Founded in 2006, the Frankfurt-based company Continental Engineering Services GmbH (CES) develops and produces solutions for the automotive industry. Employing some 1,800 people worldwide, CES focuses primarily on developing and fabricating electronic components, brake systems, driveline solutions and driver assistance systems. Many of its customers are makers of luxury and sports cars who tend to require extremely high standards. This class of automaker needs parts that are both visually striking and extremely durable. Additive manufacturing (AM), also known as 3D printing, is the perfect choice to meet this challenge. AM makes it easy to fabricate complex shapes, and it helps keep weight to a minimum by only applying material where it is actually needed. What’s more, 3D printing offers a cost-effective means of low-volume production by eliminating the need for manufacturers to create tools or set up milling machines.
Despite these benefits, additive manufacturing in the automotive industry is more of an exception than the rule. Some manufacturers already use 3D printing for prototypes, replacement parts or individual components, but it’s still relatively rare to see AM on the production line. This is where CES has taken on a pioneering role. In 2017, the company became one of the few manufacturers in the industry to establish its own additive manufacturing unit in the form of a center of competence for Additive Design and Manufacturing (ADaM). The unit now employs 20 people and is run by Stefan Kammann.
Most of the 3D printers at ADaM print plastic parts, generally as prototypes or for test purposes. “In low-volume production, 3D printing is faster than milling or die casting. That shortens development times,” says Kammann. The team also uses additive manufacturing to configure their automated production lines. For example, if they want a robot to take hold of a metal blank, they first have to teach the robot how to do it. Additive manufacturing allows them to fabricate a simplified version of the blank, omitting any connections or brackets that the robot would not come into contact with anyway. This is more economical than using original metal blanks that would have to be discarded after the tests.
CES has also been printing metal parts since January 2018, using two models from the TruPrint 3000 range of 3D printers from TRUMPF. CES has long relied on this Ditzingen-based high-tech company as a trusted partner. It currently has a total of ten TRUMPF systems that it uses to cut, weld and bend sheet metal. Based on the positive experience CES has had with TRUMPF in the past, they opted to take the same route for metal 3D printing.
Kammann relies on his two TruPrint machines to print parts that require high quality surfaces. “Only 3D printing can produce a surface as beautifully smooth as this,” Kammann says, running his hand over a gleaming accelerator pedal. “This kind of result makes an outstanding impression on customers that produce luxury vehicles,” he adds. He also uses the TruPrint 3000 to 3D print mirror housings, displays and control units. CES even uses the TRUMPF machines to print parts for its in-house production needs. Kammann recalls how the team was unhappy with the shielding gas nozzle for the robot welding cell. The cooling channels, drilled apertures and fluid flows simply didn’t meet their requirements, so the engineers decided to design and print a new part that would have been impossible to make by conventional means. The new part distributes the shielding gas more evenly throughout the welding cell.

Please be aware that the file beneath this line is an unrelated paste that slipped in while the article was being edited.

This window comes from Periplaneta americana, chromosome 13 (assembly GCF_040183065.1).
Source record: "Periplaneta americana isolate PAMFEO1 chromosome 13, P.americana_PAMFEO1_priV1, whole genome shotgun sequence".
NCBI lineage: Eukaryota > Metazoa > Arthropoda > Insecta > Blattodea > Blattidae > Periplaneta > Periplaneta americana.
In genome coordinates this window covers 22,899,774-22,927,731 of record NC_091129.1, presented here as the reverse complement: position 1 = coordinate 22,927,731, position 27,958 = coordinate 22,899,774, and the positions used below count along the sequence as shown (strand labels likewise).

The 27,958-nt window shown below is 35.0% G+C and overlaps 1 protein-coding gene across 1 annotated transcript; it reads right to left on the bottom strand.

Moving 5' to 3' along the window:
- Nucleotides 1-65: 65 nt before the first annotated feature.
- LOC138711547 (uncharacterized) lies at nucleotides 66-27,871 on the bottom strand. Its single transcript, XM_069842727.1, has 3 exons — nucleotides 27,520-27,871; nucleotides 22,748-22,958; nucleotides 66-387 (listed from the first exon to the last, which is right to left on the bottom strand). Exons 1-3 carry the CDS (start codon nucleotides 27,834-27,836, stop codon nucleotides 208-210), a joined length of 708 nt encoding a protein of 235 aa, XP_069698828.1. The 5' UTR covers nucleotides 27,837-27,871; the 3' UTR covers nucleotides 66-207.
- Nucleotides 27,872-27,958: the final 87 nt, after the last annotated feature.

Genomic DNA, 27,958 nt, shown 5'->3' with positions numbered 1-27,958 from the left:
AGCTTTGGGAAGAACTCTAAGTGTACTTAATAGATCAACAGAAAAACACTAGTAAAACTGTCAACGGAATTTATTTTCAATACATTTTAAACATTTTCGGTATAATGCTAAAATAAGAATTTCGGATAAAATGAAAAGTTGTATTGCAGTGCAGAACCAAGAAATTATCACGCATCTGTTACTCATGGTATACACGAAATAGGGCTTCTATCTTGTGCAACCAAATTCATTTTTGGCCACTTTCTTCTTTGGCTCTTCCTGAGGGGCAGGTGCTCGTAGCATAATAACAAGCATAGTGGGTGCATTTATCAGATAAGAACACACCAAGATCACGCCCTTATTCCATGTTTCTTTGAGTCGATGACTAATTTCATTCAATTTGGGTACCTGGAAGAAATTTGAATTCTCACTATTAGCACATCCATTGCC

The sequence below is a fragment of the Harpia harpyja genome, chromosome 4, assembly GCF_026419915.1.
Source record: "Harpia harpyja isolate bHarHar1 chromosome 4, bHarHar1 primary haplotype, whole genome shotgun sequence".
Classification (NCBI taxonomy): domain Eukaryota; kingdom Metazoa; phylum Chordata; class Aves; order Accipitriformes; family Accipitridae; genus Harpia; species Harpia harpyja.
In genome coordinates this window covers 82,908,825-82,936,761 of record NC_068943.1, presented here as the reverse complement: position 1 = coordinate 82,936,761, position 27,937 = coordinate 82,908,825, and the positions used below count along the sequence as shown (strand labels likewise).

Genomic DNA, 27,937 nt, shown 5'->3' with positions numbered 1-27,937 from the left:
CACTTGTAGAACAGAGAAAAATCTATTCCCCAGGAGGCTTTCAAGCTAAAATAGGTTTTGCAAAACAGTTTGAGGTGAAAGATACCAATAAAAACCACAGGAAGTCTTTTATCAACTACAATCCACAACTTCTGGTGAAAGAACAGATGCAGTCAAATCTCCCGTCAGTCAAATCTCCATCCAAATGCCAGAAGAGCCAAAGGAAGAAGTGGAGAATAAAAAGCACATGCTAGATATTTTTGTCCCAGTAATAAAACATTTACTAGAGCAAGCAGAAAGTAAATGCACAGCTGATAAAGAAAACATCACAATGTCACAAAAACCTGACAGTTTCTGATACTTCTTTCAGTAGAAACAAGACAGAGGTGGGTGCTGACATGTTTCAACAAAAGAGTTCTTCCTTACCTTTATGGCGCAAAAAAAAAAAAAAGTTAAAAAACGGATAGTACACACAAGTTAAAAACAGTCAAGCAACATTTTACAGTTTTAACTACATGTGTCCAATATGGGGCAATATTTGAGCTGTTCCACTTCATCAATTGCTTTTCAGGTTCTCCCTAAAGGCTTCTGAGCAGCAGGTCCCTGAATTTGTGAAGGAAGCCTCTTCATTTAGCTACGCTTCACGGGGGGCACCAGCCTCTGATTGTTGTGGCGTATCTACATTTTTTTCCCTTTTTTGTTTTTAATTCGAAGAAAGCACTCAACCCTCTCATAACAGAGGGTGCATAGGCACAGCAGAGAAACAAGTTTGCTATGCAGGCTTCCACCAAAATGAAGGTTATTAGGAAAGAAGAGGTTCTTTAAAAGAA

Kammann is particularly proud of a brake caliper he produces for a number of automakers on the TruPrint 3000. It is still fairly unusual to see 3D printing being used for these kinds of production-scale components, largely because suppliers are required to obtain a road permit, which is a complex and costly business. They have to perform numerous tests to demonstrate that the printed part behaves exactly the same on the road as a part made using conventional methods. “Few companies can do that, because it requires in-depth knowledge of the processes and quality requirements,” says Kammann. In the case of the brake caliper, the ADaM team carried out computed tomography scans and tensile tests as well as dynamic load tests, which involved applying high pressure to the brakes some 30,000 times. The results showed that the printed brake caliper was actually more resilient than the brake caliper produced by conventional means. “That was enough to persuade our customer to use AM methods to produce the brake caliper in the future,” says Kammann. Even better, the 3D-printed brake caliper turned out to be quicker to produce. The delivery time for traditional sand casting methods is around 12 to 14 weeks, but that drops to just one week with 3D printing. Conventional manufacturing methods may be cheaper for bigger orders, but 3D printing is an excellent choice for producing brake calipers in small batches.
Kammann hopes that, in the future, his customers from the automotive industry will be more willing to embrace 3D printing. Ultimately it’s the OEMs that decide on the manufacturing method. According to Kammann, OEMs are often concerned that the technologies are not mature enough and that validation will be too complex – but these concerns are unfounded in the case of CES. “We have all the standard manufacturing methods in house, too, so we only use additive manufacturing when we can see that it will really add value. AM offers huge opportunities, especially for complex small-batch production. That’s what we want manufacturers of luxury and sports cars to understand,” says Kammann.